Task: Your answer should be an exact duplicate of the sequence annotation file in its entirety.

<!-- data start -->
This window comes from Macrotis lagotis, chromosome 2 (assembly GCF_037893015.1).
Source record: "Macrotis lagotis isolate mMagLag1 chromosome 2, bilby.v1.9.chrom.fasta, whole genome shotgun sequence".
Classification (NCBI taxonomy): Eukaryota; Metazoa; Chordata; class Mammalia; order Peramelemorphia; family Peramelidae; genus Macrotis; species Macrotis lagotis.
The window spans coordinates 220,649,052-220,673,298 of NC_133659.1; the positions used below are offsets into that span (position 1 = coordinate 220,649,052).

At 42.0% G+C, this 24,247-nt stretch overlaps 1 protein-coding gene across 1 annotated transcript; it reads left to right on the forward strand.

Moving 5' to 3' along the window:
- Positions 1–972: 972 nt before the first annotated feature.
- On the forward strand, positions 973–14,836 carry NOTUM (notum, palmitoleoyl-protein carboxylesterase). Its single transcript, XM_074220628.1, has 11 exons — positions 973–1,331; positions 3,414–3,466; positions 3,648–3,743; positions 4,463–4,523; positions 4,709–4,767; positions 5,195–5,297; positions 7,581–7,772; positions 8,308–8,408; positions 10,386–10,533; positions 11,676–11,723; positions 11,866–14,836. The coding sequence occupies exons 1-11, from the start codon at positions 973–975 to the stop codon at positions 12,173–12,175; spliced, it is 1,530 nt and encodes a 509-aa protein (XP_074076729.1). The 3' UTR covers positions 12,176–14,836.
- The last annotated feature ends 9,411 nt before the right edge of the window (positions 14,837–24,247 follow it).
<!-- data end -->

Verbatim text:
This window comes from Macrotis lagotis, chromosome 2 (assembly GCF_037893015.1).
Source record: "Macrotis lagotis isolate mMagLag1 chromosome 2, bilby.v1.9.chrom.fasta, whole genome shotgun sequence".
Classification (NCBI taxonomy): Eukaryota; Metazoa; Chordata; class Mammalia; order Peramelemorphia; family Peramelidae; genus Macrotis; species Macrotis lagotis.
The window spans coordinates 220,649,052-220,673,298 of NC_133659.1; the positions used below are offsets into that span (position 1 = coordinate 220,649,052).

At 42.0% G+C, this 24,247-nt stretch overlaps 1 protein-coding gene across 1 annotated transcript; it reads left to right on the forward strand.

Moving 5' to 3' along the window:
- Positions 1–972: 972 nt before the first annotated feature.
- On the forward strand, positions 973–14,836 carry NOTUM (notum, palmitoleoyl-protein carboxylesterase). Its single transcript, XM_074220628.1, has 11 exons — positions 973–1,331; positions 3,414–3,466; positions 3,648–3,743; positions 4,463–4,523; positions 4,709–4,767; positions 5,195–5,297; positions 7,581–7,772; positions 8,308–8,408; positions 10,386–10,533; positions 11,676–11,723; positions 11,866–14,836. The coding sequence occupies exons 1-11, from the start codon at positions 973–975 to the stop codon at positions 12,173–12,175; spliced, it is 1,530 nt and encodes a 509-aa protein (XP_074076729.1). The 3' UTR covers positions 12,176–14,836.
- The last annotated feature ends 9,411 nt before the right edge of the window (positions 14,837–24,247 follow it).